Belair Hill Climb

Since I bought my Garmin Forerunner 405cx in November 2010, I’ve gradually gotten more and more into running. Having a computer that tracks when, where, and how fast I run appeals to me, and has probably been the biggest motivator to me running as much as I do now.

I was tracking my running using Garmin Connect, but recently, thanks to my good friend Travis, got hooked on Strava. The key feature for me is the segments, and how competitive they enable me to be. Mostly against myself (my hard running occurs on the same track each week, which no-one else using Strava seems to have discovered).

Technically, I’m in training for this year’s City to Bay, although that is a long way away, so I’m spending the time working on getting faster over that type of distance. Last year I finished in 1490th place, with a time of 00:54:43. My target time had been 00:54:00, so I was a little disappointed to miss that by such a short margin. I did speed up a little too early (2km out), which nearly killed me, and I needed to back off. Also, I was absolutely exhausted by the end.

In fact, if I look at my performance, at the 47 minute mark I sped up, increasing my pace from 4:30 to 4:00 min/km, and promptly had to slow to a walk. There may have been some dry retching going on there too.

So, I set a target time for this year’s race of 00:48:00, with the possibility of reducing that to 00:44:00 if I could get to my target time 12 weeks before the race. Now, it does occur to me that my target pace is the one that forced me to stop early last year, but I think I’m already in much better shape now than I was then.

To improve my speed, I determined that first I needed to reduce my heart-rate. In last year’s City to Bay, my heartrate was basically in the Threshold zone (Z4) for the entire race. It did get a little higher when I sped up, but otherwise was fairly constant, which means I probably did run that race as fast as I could have then.

So, my training plan of late has been to run a lot more with my HR in zone 3, and see if I can get my speed up. So far, it seems to be working. I’ve been doing lots of 30 and 60 minute easy runs, where my Forerunner will beep at me if I get my HR above Z3. I’m finding that lately I’ve been running at around the same pace, but find my HR sometimes dips below Z3, so perhaps I can speed up a little.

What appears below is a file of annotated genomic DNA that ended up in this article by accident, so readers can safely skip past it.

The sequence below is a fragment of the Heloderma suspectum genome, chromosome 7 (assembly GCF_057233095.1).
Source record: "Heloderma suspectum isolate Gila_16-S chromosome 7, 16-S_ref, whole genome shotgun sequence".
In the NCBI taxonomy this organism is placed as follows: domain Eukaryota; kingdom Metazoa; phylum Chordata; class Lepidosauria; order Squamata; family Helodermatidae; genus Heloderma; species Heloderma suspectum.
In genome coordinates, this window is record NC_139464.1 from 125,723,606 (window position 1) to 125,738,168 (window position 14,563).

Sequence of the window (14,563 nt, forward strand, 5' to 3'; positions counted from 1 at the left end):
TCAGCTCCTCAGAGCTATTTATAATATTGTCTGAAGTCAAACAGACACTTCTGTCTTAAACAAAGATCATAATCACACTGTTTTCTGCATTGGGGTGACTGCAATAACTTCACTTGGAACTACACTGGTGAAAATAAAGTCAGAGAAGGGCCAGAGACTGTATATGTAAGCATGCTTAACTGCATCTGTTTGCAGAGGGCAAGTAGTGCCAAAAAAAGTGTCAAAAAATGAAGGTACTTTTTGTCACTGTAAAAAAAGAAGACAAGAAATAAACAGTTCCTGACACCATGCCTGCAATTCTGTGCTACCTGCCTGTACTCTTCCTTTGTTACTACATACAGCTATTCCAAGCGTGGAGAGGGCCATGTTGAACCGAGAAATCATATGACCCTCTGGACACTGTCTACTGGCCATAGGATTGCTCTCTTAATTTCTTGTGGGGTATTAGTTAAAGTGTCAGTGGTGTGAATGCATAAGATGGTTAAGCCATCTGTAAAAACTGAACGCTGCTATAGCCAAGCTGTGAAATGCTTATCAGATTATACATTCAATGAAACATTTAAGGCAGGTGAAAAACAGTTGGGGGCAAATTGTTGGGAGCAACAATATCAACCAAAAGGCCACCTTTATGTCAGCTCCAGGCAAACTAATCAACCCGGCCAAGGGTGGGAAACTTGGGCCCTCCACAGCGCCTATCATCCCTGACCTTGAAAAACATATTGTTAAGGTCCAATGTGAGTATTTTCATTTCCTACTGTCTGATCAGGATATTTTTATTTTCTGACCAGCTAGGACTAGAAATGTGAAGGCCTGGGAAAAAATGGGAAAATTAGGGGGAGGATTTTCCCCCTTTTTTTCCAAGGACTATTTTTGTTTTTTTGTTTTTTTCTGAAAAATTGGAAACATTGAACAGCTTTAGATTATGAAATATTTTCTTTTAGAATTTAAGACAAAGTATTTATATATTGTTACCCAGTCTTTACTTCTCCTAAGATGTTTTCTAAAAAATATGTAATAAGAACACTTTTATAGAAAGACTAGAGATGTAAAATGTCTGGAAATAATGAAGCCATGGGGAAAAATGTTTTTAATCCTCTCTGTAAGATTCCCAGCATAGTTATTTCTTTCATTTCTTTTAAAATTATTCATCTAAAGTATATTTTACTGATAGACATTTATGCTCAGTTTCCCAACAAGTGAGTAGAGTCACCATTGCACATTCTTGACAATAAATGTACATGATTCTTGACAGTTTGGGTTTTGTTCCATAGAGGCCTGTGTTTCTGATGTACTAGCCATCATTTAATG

Tonight, I ran faster up the Belair Hill Climb than I had ever done so before. Not only that, but each Strava segment was faster, too. More importantly, my Strava “Suffer Score” was only 44, as compared to a 62 on my previous PB up the hill. When done, I was all primed to then run some more hill climbs (6x600m uphill), but it started to rain, and it was time for dinner.

Perhaps the only thing that’s missing from Strava for me was the ability to track my weight: Garmin Connect has it’s “Health” tab, which enables you to enter a weight manually, or accepts data from a supported scale. This information is useful to me, as I can see that my weight increased significantly over the leadup to NTL, where I was training much harder, but obviously bulking up a bit too. Lots more speed and strength work there: I do recall having pants that no longer fit my thighs. I’m now down to 78.1kg, after a high of 84.6, and I’d love to be able to import this data into Strava too.